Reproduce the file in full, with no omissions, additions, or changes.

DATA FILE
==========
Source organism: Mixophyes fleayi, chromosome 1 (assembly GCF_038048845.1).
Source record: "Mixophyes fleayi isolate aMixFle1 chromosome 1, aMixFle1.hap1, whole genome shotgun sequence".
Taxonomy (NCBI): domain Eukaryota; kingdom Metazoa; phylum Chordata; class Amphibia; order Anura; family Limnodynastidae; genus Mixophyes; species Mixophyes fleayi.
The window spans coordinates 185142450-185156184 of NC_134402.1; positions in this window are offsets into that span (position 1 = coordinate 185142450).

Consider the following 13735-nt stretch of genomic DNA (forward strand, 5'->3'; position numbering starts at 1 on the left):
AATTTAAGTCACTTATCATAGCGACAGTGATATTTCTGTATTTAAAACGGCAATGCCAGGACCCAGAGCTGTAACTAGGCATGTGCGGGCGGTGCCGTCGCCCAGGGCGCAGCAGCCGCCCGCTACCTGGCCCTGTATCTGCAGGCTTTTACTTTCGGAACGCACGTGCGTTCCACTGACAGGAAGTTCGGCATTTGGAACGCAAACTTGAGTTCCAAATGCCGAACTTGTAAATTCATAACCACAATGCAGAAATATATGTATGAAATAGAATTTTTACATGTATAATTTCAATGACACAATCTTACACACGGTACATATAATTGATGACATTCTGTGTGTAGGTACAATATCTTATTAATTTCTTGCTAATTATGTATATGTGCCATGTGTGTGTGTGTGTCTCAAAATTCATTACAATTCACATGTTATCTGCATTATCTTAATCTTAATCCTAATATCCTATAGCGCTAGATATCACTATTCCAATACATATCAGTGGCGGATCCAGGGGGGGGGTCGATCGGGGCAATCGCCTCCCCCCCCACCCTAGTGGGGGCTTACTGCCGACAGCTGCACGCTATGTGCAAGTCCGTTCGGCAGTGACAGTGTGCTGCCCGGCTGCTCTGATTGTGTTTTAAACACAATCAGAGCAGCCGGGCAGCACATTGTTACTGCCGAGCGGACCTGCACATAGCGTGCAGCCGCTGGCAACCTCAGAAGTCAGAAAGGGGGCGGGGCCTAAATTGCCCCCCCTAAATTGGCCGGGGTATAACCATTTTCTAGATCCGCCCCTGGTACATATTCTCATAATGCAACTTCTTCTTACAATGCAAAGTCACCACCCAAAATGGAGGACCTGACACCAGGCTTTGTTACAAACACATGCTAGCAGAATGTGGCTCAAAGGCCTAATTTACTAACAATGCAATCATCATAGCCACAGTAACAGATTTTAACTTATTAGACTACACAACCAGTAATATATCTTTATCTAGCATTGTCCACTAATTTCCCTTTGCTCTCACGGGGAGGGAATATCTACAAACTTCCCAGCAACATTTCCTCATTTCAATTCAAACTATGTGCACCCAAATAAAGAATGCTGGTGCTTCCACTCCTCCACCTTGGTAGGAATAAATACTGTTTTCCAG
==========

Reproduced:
Source organism: Mixophyes fleayi, chromosome 1 (assembly GCF_038048845.1).
Source record: "Mixophyes fleayi isolate aMixFle1 chromosome 1, aMixFle1.hap1, whole genome shotgun sequence".
Taxonomy (NCBI): domain Eukaryota; kingdom Metazoa; phylum Chordata; class Amphibia; order Anura; family Limnodynastidae; genus Mixophyes; species Mixophyes fleayi.
The window spans coordinates 185142450-185156184 of NC_134402.1; positions in this window are offsets into that span (position 1 = coordinate 185142450).

Consider the following 13735-nt stretch of genomic DNA (forward strand, 5'->3'; position numbering starts at 1 on the left):
AATTTAAGTCACTTATCATAGCGACAGTGATATTTCTGTATTTAAAACGGCAATGCCAGGACCCAGAGCTGTAACTAGGCATGTGCGGGCGGTGCCGTCGCCCAGGGCGCAGCAGCCGCCCGCTACCTGGCCCTGTATCTGCAGGCTTTTACTTTCGGAACGCACGTGCGTTCCACTGACAGGAAGTTCGGCATTTGGAACGCAAACTTGAGTTCCAAATGCCGAACTTGTAAATTCATAACCACAATGCAGAAATATATGTATGAAATAGAATTTTTACATGTATAATTTCAATGACACAATCTTACACACGGTACATATAATTGATGACATTCTGTGTGTAGGTACAATATCTTATTAATTTCTTGCTAATTATGTATATGTGCCATGTGTGTGTGTGTGTCTCAAAATTCATTACAATTCACATGTTATCTGCATTATCTTAATCTTAATCCTAATATCCTATAGCGCTAGATATCACTATTCCAATACATATCAGTGGCGGATCCAGGGGGGGGGTCGATCGGGGCAATCGCCTCCCCCCCCACCCTAGTGGGGGCTTACTGCCGACAGCTGCACGCTATGTGCAAGTCCGTTCGGCAGTGACAGTGTGCTGCCCGGCTGCTCTGATTGTGTTTTAAACACAATCAGAGCAGCCGGGCAGCACATTGTTACTGCCGAGCGGACCTGCACATAGCGTGCAGCCGCTGGCAACCTCAGAAGTCAGAAAGGGGGCGGGGCCTAAATTGCCCCCCCTAAATTGGCCGGGGTATAACCATTTTCTAGATCCGCCCCTGGTACATATTCTCATAATGCAACTTCTTCTTACAATGCAAAGTCACCACCCAAAATGGAGGACCTGACACCAGGCTTTGTTACAAACACATGCTAGCAGAATGTGGCTCAAAGGCCTAATTTACTAACAATGCAATCATCATAGCCACAGTAACAGATTTTAACTTATTAGACTACACAACCAGTAATATATCTTTATCTAGCATTGTCCACTAATTTCCCTTTGCTCTCACGGGGAGGGAATATCTACAAACTTCCCAGCAACATTTCCTCATTTCAATTCAAACTATGTGCACCCAAATAAAGAATGCTGGTGCTTCCACTCCTCCACCTTGGTAGGAATAAATACTGTTTTCCAG